George Shultz Wasn’t ‘Afraid to Struggle Against the Odds’

February 8, 2021by Matthew Lee, AP Diplomatic Writer
FILE - In this Nov. 15, 2010 file photo, former Secretary of State George Shultz speaks at University of California Davis during the Governors' Global Climate Summit 3: Building the Green Economy, in Sacramento, Calif. Shultz, former President Ronald Reagan’s longtime secretary of state, who spent most of the 1980s trying to improve relations with the Soviet Union and forging a course for peace in the Middle East, died Saturday, Feb. 6, 2021. He was 100. (Hector Amezcua/The Sacramento Bee via AP, File)

WASHINGTON (AP) — Time was running out when Secretary of State George P. Shultz returned home in April 1988 after flying 16,000 miles in a failed mission to persuade Arabs and Israelis to negotiate their differences. Shultz said he would keep trying.

“Who’s afraid to struggle against odds?” he asked.

And so he did, in futility, until the Reagan administration ended in January 1989 without putting the Palestine Liberation Organization and Israel on a course to a settlement.

But he shaped the future by legitimizing the Palestinian Arabs as a people with a defensible stake in determining their future.

Shultz, who died Saturday at age 100, was one of America’s most respected 20th-century statesmen. He served in President Richard M. Nixon’s Cabinet as secretary of labor and as secretary of treasury and then pursued accommodation with an evolving Soviet Union as President Ronald Reagan’s top diplomat for 6½ years.

A lifelong Republican, Shultz negotiated the first-ever treaty with the Soviet Union to reduce the size of their ground-based nuclear arsenals. The 1987 accord was a historic attempt to begin to reverse the nuclear arms race, a goal he never abandoned in private life.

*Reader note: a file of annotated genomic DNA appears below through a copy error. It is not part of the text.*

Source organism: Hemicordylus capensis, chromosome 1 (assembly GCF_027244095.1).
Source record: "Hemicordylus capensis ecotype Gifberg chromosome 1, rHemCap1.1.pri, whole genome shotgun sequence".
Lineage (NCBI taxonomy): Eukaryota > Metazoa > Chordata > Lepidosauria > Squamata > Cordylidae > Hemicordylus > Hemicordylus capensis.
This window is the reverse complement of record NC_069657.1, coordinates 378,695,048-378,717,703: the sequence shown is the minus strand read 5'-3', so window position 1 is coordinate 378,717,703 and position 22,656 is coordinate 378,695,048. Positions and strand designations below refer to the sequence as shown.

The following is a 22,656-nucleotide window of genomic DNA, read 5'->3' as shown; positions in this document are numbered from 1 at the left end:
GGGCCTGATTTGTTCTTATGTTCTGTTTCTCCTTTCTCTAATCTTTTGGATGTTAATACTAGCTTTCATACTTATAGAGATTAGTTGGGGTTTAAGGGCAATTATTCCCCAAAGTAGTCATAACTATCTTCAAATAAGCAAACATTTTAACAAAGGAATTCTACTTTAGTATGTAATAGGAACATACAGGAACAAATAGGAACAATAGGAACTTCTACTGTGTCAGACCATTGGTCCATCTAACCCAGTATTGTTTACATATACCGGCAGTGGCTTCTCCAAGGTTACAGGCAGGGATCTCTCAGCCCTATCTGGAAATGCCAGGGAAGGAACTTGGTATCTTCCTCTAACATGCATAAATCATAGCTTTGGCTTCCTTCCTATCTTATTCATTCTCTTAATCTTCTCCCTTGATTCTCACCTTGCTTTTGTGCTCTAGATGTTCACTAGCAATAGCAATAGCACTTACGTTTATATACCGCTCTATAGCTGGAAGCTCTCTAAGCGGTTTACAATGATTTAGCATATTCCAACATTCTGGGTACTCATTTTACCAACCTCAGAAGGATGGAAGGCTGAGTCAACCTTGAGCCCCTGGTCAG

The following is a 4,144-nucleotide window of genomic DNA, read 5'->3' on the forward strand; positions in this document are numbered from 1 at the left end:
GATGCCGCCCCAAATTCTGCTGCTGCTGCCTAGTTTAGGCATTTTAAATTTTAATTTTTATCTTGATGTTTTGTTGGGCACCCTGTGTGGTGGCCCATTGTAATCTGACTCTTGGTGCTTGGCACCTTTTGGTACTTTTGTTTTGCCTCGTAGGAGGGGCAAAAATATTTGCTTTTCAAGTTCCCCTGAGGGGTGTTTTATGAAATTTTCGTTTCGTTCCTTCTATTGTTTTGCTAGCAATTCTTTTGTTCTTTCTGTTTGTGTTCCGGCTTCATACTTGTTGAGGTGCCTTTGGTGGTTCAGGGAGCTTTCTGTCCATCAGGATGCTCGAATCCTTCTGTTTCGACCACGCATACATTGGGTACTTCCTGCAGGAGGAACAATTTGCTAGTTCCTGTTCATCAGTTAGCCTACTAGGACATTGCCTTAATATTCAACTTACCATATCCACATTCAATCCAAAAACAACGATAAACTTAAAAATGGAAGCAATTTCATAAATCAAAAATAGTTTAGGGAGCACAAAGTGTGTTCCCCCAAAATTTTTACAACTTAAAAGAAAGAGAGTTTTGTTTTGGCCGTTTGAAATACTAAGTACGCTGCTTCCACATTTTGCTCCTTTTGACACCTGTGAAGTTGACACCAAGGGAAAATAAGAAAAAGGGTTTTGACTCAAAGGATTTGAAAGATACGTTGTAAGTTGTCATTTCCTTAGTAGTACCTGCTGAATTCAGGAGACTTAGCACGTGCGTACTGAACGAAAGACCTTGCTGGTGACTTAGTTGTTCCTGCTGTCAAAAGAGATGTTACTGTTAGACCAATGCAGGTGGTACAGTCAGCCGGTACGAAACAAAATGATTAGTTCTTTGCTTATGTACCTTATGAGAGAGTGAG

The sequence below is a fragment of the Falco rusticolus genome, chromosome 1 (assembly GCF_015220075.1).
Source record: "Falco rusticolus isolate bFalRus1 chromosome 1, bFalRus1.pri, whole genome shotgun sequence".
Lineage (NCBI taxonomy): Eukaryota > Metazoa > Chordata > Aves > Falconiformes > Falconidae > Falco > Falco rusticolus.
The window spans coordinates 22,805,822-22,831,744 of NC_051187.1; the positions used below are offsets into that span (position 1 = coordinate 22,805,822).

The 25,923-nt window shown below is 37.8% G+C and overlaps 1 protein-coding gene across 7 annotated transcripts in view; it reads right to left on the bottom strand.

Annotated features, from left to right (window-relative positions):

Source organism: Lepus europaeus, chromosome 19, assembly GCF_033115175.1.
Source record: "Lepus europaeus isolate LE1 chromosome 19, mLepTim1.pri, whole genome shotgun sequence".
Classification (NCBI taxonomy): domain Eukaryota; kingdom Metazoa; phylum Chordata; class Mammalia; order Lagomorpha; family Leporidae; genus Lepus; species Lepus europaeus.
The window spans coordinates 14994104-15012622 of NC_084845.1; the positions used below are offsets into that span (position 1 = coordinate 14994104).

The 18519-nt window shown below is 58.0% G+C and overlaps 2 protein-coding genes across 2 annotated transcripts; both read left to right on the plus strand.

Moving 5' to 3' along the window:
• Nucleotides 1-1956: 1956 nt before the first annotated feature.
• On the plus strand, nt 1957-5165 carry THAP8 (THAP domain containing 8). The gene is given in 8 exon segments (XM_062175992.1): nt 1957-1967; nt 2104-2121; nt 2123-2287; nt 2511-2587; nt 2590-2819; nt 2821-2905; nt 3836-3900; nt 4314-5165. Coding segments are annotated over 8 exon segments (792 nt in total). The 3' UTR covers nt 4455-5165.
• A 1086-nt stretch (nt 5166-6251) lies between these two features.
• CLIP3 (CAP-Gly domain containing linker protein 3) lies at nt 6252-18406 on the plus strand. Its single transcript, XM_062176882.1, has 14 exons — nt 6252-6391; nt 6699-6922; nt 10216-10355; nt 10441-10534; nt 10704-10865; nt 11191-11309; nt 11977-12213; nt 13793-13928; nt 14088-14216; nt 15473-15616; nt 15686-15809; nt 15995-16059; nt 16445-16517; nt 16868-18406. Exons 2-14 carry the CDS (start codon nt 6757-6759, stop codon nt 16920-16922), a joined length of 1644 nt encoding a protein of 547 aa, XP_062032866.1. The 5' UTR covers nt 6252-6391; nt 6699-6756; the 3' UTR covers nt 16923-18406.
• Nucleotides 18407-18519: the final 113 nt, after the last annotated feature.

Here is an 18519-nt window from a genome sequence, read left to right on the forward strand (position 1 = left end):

“Now that we know so much about these weapons and their power,” Shultz said in an interview in 2008, “they’re almost weapons that we wouldn’t use, so I think we would be better off without them.”

A year earlier, in 1986, a U.S.-Soviet summit in Iceland had collapsed in spite of his hopes that the superpowers could ban much of their nuclear arsenals.

Soviet leader Mikhail Gorbachev sought to limit Reagan’s cherished Strategic Defense program, known as Star Wars, to research. The president would not yield, and Reagan and Shultz returned to the United States disappointed but determined to pursue an accord.

Former Secretary of State Henry A. Kissinger, reflecting in his memoirs on the “highly analytic, calm and unselfish Shultz,” paid him an exceptional compliment in his diary: “If I could choose one American to whom I would entrust the nation’s fate in a crisis, it would be George Shultz.”

Throughout his career, Shultz was admired for loyalty, pragmatism and levelheadedness. He was called “the Sphinx” for his ability to be affable and seemingly open while giving nothing away.

Shultz enjoyed an instant, easy rapport with Reagan. But a rare public disagreement came in 1985 when the president ordered thousands of government employees with access to highly classified information to take a “lie detector” test as a way to plug leaks of information.